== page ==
The present invention overcomes the limitations and undesirable features of the prior art devices while providing a failsafe system which is relatively reliable and inexpensive, while not intering with the functioning of a coordinate measuring machine in normal operation.
The present invention is a coordinate measuring machine (10), having a vertically mounted probe shaft (42), said machine having a pair of members (230, 240), which are mounted on the opposite side of the probe shaft and in close proximity thereto. The members (230, 240) are biased by a spring (250) toward engagement with of the probe shaft and are also coupled to air under pressure (210) by links (220, 222, 224). The force of the air under pressure opposes the action of the spring (250) and biases the members outwardly away from the probe shaft. Under normal operating conditions of the coordinate measuring machine, the members (230, 240) are biased by the air pressure to avoid engaging the probe shaft, but upon loss of air pressure or other failure, the biasing air pressure is removed, allowing the spring (250) to bias the members (230, 240) into contact with the probe shaft (42). The members (230, 240) are mounted to a portion (39) of a carriage to increasingly engage the probe (42) as the probe (42) continues to descend to provide an ever increasing braking force to stop the probe (42).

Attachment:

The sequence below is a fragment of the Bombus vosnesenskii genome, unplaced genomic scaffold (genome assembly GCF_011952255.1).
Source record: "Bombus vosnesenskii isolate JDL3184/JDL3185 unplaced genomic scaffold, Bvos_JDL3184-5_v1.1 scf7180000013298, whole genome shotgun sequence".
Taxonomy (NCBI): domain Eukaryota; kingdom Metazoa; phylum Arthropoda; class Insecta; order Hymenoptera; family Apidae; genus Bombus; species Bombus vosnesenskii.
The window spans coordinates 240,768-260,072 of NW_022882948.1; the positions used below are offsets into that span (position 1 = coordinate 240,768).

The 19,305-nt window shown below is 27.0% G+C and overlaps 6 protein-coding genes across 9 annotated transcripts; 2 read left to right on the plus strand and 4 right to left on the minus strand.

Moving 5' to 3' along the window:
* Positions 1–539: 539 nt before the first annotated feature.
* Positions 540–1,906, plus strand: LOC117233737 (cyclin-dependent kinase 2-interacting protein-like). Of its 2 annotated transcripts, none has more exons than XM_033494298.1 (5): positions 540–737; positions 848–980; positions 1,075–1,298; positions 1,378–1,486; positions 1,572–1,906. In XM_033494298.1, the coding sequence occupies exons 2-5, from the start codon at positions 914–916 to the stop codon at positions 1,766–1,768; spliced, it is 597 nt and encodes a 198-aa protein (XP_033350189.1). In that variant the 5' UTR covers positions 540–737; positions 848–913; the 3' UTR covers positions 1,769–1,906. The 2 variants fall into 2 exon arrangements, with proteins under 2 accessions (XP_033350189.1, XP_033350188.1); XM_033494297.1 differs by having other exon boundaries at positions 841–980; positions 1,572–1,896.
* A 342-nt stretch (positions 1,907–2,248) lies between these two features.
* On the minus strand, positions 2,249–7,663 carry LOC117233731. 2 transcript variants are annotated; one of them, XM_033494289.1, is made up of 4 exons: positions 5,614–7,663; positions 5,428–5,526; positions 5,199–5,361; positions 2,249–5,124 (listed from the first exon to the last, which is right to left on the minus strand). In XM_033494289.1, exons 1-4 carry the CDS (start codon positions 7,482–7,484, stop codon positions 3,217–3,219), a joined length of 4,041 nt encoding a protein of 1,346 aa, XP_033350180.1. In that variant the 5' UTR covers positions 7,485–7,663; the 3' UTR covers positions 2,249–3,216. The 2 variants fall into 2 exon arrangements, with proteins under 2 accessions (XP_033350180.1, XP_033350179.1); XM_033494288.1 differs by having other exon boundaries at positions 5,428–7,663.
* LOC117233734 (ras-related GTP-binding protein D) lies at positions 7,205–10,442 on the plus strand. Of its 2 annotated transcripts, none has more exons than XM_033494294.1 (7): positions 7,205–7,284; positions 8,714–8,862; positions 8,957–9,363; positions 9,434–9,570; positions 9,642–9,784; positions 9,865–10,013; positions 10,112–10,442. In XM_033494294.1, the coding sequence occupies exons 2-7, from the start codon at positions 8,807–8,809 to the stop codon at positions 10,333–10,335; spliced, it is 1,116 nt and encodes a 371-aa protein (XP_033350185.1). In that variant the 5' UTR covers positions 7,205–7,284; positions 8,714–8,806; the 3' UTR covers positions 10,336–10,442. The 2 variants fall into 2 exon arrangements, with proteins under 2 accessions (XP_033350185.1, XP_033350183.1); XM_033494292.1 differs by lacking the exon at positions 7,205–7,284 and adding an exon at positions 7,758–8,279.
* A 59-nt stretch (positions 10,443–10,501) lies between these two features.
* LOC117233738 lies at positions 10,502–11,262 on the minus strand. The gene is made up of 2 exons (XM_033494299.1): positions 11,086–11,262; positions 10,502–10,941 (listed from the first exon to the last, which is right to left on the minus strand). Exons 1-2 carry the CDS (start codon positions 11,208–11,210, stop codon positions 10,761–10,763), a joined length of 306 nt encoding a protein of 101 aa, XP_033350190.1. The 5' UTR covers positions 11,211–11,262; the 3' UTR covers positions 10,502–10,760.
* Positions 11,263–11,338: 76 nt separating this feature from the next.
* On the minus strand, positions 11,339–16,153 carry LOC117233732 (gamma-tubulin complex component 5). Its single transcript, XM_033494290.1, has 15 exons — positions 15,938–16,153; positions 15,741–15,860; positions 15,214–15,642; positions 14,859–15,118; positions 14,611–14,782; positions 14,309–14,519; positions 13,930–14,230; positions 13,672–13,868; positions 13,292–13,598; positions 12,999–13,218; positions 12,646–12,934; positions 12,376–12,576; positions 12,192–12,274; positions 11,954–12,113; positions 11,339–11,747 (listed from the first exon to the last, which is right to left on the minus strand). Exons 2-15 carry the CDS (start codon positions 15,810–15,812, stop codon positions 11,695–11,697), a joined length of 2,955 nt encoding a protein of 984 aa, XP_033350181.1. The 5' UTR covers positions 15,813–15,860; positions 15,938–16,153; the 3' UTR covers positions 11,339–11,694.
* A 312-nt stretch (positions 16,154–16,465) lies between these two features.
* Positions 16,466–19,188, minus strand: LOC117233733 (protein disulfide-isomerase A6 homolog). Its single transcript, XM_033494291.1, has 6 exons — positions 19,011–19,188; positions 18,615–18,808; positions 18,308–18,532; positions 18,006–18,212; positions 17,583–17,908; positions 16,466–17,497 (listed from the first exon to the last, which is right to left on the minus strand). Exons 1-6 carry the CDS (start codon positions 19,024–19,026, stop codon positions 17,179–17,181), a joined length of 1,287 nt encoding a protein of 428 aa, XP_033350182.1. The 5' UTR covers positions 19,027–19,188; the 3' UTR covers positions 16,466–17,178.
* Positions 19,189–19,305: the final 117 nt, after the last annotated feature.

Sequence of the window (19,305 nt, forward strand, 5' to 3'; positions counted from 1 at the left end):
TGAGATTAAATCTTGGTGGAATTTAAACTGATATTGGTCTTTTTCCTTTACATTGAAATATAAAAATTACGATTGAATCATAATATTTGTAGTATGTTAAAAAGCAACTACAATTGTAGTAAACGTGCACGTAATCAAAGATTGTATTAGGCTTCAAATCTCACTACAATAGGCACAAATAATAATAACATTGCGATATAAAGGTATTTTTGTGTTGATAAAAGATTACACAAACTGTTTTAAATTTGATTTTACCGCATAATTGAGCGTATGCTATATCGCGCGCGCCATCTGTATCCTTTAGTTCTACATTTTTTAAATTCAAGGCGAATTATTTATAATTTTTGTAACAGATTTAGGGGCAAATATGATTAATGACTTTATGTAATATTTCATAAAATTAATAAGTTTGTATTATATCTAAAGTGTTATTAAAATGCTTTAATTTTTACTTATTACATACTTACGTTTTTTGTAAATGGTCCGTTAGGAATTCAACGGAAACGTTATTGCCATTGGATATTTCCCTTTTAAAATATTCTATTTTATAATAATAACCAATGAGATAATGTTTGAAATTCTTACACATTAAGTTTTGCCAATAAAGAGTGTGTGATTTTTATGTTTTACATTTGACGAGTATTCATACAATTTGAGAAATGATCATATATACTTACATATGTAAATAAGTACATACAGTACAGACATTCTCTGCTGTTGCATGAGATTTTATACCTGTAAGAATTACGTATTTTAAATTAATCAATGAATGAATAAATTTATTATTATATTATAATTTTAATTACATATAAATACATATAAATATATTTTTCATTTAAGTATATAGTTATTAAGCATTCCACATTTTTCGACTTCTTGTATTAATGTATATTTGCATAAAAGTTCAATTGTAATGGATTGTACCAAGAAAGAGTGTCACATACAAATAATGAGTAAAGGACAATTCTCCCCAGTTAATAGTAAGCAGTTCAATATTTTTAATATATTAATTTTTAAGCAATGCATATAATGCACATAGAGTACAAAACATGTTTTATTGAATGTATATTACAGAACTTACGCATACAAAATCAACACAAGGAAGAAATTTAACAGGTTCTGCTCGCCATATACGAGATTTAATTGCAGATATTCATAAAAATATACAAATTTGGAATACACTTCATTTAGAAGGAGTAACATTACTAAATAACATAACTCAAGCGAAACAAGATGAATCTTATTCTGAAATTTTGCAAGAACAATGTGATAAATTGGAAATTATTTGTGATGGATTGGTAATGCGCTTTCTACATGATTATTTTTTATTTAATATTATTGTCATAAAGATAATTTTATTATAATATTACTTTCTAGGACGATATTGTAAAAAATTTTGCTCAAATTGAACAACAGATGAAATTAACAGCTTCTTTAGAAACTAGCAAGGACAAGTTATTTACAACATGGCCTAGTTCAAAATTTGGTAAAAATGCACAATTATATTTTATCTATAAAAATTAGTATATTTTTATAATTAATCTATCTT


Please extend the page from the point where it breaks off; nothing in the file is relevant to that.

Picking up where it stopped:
The members are mounted to apply the braking force by pivoting into the space in which the probe is mounted to interfere with the descent of the probe and progressively brake the continuing descent of the probe shaft.
Other objects and advantages of the present apparatus will be apparent to one skilled in the art in view of the following description and claims and the accompanying drawings.
FIG. 1 shows a front view of a portion of a coordinate measuring machine which incorporates the failsafe protection in system of the present invention.
FIG. 2 shows an enlarged view of a portion of the coordinate measuring machine of FIG. 1, with the failsafe protection system in its non-engaged position.
FIG. 3 shows the portion of a coordinate measuring machine shown in FIG. 2, with a portion of the failsafe system beginning to engage the probe shaft as a result of a failure.
FIG. 4 shows the portion of a coordinate measuring machine when the failsafe system fully engaging the probe shaft.
FIG. 1 shows an upper portion of a coordinate measuring machine 10. The coordinate measuring machine 10 includes a base portion 20 and a carriage 30, mounted for vertical movement to the base 20. A vertically mounted probe assembly 40 is movable mounted to the carriage 30 by bearings 32, 33.